Monday, 23 February 2009

Cochin International Airport: a model for Kerala and India

Back in the 1980s, when I was in my early teenage years, I would go on holidays to Kerala, India, with my parents. We would invariably fly to Bombay in western India, and then take a domestic flight south to Cochin. I remember the small airport in Cochin well. After a flight adjacent to the Indian coastline, the aircraft would swoop down and upon landing, the pilot would immediately apply full reverse thrust and generous braking to slow the aircraft down, as the runway was short. The airport terminal was small; at best, it was capable of handling a couple of flights at any one time. When aircraft arrived or departed from the terminal, the building would reverberate with the sound of the jet engines, making conversation difficult. The airport was actually a naval airbase on Wellington Island that was converted for civilian use.

Everything changed at the end of the 1990s when a new, bigger airport was opened in Nedumbassery, 30km from Cochin city centre. The new airport, which replaced the old naval airport, was the result of a public-private partnership (PPP), with the government only having a minority stake. The government of Kerala, unable to provide funding for the entire project, sought private funding, and the response from Non Resident Indians (NRIs), who had long desired an international airport in Cochin to avoid having to take a detour via Bombay, was overwhelmingly positive. Nearly 10,000 NRIs from 30 countries contributed to the project. The total project cost Rs3.15 billion (about US$68.4 million), which was low cost compared to many other airports. This was the first time an international airport in India was built with only a minority (13%) central government stake.

Today, Cochin Airport is the fourth busiest airport in India in terms of international traffic, with passenger traffic continuing to grow. It handles more than 400 services in the domestic sector and more than 300 services in the international sector per week. It has a 3,400m long runway, which is the second longest in India, and besides Mumbai, Delhi, Chennai, Bengaluru and Hyderabad, it is capable of handling all types of commercial aircraft including the Airbus A380. The duty free shops, which currently contribute a substantial amount of the airport revenues, have also earned the reputation of being amongst the lowest priced in the Asia-Middle East region. Recently the airport has opened one of the largest cargo centres in India, providing a major boost to the movement of perishable cargo from Kerala.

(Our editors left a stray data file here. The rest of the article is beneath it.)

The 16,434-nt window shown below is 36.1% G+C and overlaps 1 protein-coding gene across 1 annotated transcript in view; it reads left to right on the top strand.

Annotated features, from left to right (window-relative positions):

There are plans afoot by Cochin International Airport Limited (CIAL), the public company that owns the airport, to build an aerotropolis (airport city) around the airport. To fund this ambitious plan, CIAL will tie up with two international airport developers, and float 26% of its equity between April and December 2009. The aerotropolis project will develop 450 acres of land with a view to increasing non-aeronautical revenue. The aerotropolis will include, among other things, the following:

  • Aircraft Maintenance, Repair and Overhaul (MRO) facility
  • Aviation Academy
  • Star/budget hotels
  • 18-hole world class golf course
  • Convention/exhibition centre
  • Amusement parks
  • Shopping malls
  • Food Court
  • Super Speciality Hospital
  • IT park

The aim is to increase non-aeronautical revenue to such a level that the airport will be able to operate profitably without depending so much on aeronautical revenue, so that by 2015 the airport will be able to scrap aircraft landing charges to airlines.

For a state that has always been very sceptical about free markets, the success of Cochin Airport demonstrates what can be achieved through collaboration between government and private enterprise. One of the main reasons for the airport’s success is that the government has not interfered in its management, leaving all decisions to be made by the board of directors. The present Chief Minister of Kerala, V S Achuthanandan, is also the chairman of the board. Having a chief minister as the head of the board helps to get clearances quickly and certain benefits from the government; and in turn the airport, aware of its social responsibility, provides employment and opportunities to many people, promotes tourism, and acts as an essential gateway for Kerala to the outside world.

Kerala is notorious for the large number of strikes, due to powerful trade unions and political parties, which bring the state to a grinding halt on a frequent basis and cause massive losses to the state exchequer. Many companies either avoided setting up office in Kerala or moved out from the state for this particular reason. While other southern states like Karnataka and Tamil Nadu experience rapid economic growth, Kerala is a laggard in comparison. It has become dependent on remittances from NRIs abroad, which contribute a substantial part of the economy. This is an indefensible position. The success of the new airport at Cochin, which has been a model for other new airports in the region, shows what can be achieved through benevolent capitalism. When government maintains a hands-off approach, private enterprise can deliver the goods to the benefit of all, providing that it also maintains a sense of social responsibility.

1 comment:

vinesh said...

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